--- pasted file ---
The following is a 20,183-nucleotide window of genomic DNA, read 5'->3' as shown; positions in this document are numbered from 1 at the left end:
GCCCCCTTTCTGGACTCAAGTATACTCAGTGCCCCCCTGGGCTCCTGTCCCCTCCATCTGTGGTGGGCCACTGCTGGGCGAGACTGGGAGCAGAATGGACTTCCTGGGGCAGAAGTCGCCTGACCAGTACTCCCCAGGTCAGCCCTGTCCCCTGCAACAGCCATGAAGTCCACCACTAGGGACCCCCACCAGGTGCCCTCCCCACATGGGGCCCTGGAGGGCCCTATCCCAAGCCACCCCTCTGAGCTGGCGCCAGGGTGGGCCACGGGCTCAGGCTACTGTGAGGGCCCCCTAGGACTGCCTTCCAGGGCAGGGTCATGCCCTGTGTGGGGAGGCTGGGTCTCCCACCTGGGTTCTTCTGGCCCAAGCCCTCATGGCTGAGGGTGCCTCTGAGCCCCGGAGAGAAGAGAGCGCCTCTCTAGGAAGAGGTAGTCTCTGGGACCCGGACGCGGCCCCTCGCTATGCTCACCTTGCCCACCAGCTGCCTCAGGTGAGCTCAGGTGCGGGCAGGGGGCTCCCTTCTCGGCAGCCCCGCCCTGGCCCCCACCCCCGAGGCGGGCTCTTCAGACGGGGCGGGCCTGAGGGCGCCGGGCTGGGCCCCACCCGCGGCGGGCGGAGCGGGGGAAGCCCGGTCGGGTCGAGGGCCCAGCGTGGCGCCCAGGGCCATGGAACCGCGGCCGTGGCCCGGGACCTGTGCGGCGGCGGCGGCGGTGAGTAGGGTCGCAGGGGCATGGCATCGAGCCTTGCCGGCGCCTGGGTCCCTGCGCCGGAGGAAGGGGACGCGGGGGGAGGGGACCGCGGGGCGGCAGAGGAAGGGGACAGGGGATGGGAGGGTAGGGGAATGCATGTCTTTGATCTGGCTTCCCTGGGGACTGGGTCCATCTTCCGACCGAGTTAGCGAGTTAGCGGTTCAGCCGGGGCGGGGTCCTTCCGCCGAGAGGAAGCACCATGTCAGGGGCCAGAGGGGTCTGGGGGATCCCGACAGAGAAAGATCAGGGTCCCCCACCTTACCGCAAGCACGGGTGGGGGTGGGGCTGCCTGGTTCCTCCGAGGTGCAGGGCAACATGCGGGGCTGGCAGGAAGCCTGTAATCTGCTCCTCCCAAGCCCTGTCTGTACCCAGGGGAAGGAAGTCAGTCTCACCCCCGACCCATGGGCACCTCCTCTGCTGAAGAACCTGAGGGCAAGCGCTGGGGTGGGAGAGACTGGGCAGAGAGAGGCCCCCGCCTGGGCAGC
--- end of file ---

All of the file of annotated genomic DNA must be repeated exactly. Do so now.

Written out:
The following is a 20,183-nucleotide window of genomic DNA, read 5'->3' as shown; positions in this document are numbered from 1 at the left end:
GCCCCCTTTCTGGACTCAAGTATACTCAGTGCCCCCCTGGGCTCCTGTCCCCTCCATCTGTGGTGGGCCACTGCTGGGCGAGACTGGGAGCAGAATGGACTTCCTGGGGCAGAAGTCGCCTGACCAGTACTCCCCAGGTCAGCCCTGTCCCCTGCAACAGCCATGAAGTCCACCACTAGGGACCCCCACCAGGTGCCCTCCCCACATGGGGCCCTGGAGGGCCCTATCCCAAGCCACCCCTCTGAGCTGGCGCCAGGGTGGGCCACGGGCTCAGGCTACTGTGAGGGCCCCCTAGGACTGCCTTCCAGGGCAGGGTCATGCCCTGTGTGGGGAGGCTGGGTCTCCCACCTGGGTTCTTCTGGCCCAAGCCCTCATGGCTGAGGGTGCCTCTGAGCCCCGGAGAGAAGAGAGCGCCTCTCTAGGAAGAGGTAGTCTCTGGGACCCGGACGCGGCCCCTCGCTATGCTCACCTTGCCCACCAGCTGCCTCAGGTGAGCTCAGGTGCGGGCAGGGGGCTCCCTTCTCGGCAGCCCCGCCCTGGCCCCCACCCCCGAGGCGGGCTCTTCAGACGGGGCGGGCCTGAGGGCGCCGGGCTGGGCCCCACCCGCGGCGGGCGGAGCGGGGGAAGCCCGGTCGGGTCGAGGGCCCAGCGTGGCGCCCAGGGCCATGGAACCGCGGCCGTGGCCCGGGACCTGTGCGGCGGCGGCGGCGGTGAGTAGGGTCGCAGGGGCATGGCATCGAGCCTTGCCGGCGCCTGGGTCCCTGCGCCGGAGGAAGGGGACGCGGGGGGAGGGGACCGCGGGGCGGCAGAGGAAGGGGACAGGGGATGGGAGGGTAGGGGAATGCATGTCTTTGATCTGGCTTCCCTGGGGACTGGGTCCATCTTCCGACCGAGTTAGCGAGTTAGCGGTTCAGCCGGGGCGGGGTCCTTCCGCCGAGAGGAAGCACCATGTCAGGGGCCAGAGGGGTCTGGGGGATCCCGACAGAGAAAGATCAGGGTCCCCCACCTTACCGCAAGCACGGGTGGGGGTGGGGCTGCCTGGTTCCTCCGAGGTGCAGGGCAACATGCGGGGCTGGCAGGAAGCCTGTAATCTGCTCCTCCCAAGCCCTGTCTGTACCCAGGGGAAGGAAGTCAGTCTCACCCCCGACCCATGGGCACCTCCTCTGCTGAAGAACCTGAGGGCAAGCGCTGGGGTGGGAGAGACTGGGCAGAGAGAGGCCCCCGCCTGGGCAGC